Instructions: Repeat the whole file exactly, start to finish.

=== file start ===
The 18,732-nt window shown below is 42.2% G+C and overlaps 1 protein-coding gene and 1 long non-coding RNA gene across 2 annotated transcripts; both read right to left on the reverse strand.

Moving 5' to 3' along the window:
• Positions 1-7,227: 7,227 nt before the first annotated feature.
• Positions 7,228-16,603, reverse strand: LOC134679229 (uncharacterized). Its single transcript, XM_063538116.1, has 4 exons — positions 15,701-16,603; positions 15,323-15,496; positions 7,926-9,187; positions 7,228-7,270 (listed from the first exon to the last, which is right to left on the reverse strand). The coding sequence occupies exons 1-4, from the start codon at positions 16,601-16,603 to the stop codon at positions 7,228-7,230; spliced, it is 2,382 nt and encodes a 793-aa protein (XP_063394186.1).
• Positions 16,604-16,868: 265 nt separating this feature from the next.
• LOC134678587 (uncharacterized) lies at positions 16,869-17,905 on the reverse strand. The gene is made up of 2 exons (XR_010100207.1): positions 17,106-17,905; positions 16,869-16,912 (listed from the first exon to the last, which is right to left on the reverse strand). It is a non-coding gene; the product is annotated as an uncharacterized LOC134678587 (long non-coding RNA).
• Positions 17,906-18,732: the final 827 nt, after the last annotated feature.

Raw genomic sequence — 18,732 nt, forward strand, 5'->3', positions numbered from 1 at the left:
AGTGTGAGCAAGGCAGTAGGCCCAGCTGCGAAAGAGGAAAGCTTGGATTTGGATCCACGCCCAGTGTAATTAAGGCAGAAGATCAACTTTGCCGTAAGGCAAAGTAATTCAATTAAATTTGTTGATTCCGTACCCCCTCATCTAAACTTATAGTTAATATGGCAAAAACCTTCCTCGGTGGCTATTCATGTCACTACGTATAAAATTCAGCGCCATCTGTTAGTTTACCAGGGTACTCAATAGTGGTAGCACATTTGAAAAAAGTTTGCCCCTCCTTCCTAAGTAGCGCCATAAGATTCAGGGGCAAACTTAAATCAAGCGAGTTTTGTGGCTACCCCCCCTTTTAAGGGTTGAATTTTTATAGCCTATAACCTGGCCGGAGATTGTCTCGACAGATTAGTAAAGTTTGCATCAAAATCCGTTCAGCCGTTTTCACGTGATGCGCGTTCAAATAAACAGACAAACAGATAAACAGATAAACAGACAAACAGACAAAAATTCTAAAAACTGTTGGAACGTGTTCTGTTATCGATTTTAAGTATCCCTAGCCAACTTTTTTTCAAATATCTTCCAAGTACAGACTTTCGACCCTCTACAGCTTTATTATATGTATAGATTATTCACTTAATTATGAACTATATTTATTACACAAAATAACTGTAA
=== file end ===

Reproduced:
The 18,732-nt window shown below is 42.2% G+C and overlaps 1 protein-coding gene and 1 long non-coding RNA gene across 2 annotated transcripts; both read right to left on the reverse strand.

Moving 5' to 3' along the window:
• Positions 1-7,227: 7,227 nt before the first annotated feature.
• Positions 7,228-16,603, reverse strand: LOC134679229 (uncharacterized). Its single transcript, XM_063538116.1, has 4 exons — positions 15,701-16,603; positions 15,323-15,496; positions 7,926-9,187; positions 7,228-7,270 (listed from the first exon to the last, which is right to left on the reverse strand). The coding sequence occupies exons 1-4, from the start codon at positions 16,601-16,603 to the stop codon at positions 7,228-7,230; spliced, it is 2,382 nt and encodes a 793-aa protein (XP_063394186.1).
• Positions 16,604-16,868: 265 nt separating this feature from the next.
• LOC134678587 (uncharacterized) lies at positions 16,869-17,905 on the reverse strand. The gene is made up of 2 exons (XR_010100207.1): positions 17,106-17,905; positions 16,869-16,912 (listed from the first exon to the last, which is right to left on the reverse strand). It is a non-coding gene; the product is annotated as an uncharacterized LOC134678587 (long non-coding RNA).
• Positions 17,906-18,732: the final 827 nt, after the last annotated feature.

Raw genomic sequence — 18,732 nt, forward strand, 5'->3', positions numbered from 1 at the left:
AGTGTGAGCAAGGCAGTAGGCCCAGCTGCGAAAGAGGAAAGCTTGGATTTGGATCCACGCCCAGTGTAATTAAGGCAGAAGATCAACTTTGCCGTAAGGCAAAGTAATTCAATTAAATTTGTTGATTCCGTACCCCCTCATCTAAACTTATAGTTAATATGGCAAAAACCTTCCTCGGTGGCTATTCATGTCACTACGTATAAAATTCAGCGCCATCTGTTAGTTTACCAGGGTACTCAATAGTGGTAGCACATTTGAAAAAAGTTTGCCCCTCCTTCCTAAGTAGCGCCATAAGATTCAGGGGCAAACTTAAATCAAGCGAGTTTTGTGGCTACCCCCCCTTTTAAGGGTTGAATTTTTATAGCCTATAACCTGGCCGGAGATTGTCTCGACAGATTAGTAAAGTTTGCATCAAAATCCGTTCAGCCGTTTTCACGTGATGCGCGTTCAAATAAACAGACAAACAGATAAACAGATAAACAGACAAACAGACAAAAATTCTAAAAACTGTTGGAACGTGTTCTGTTATCGATTTTAAGTATCCCTAGCCAACTTTTTTTCAAATATCTTCCAAGTACAGACTTTCGACCCTCTACAGCTTTATTATATGTATAGATTATTCACTTAATTATGAACTATATTTATTACACAAAATAACTGTAA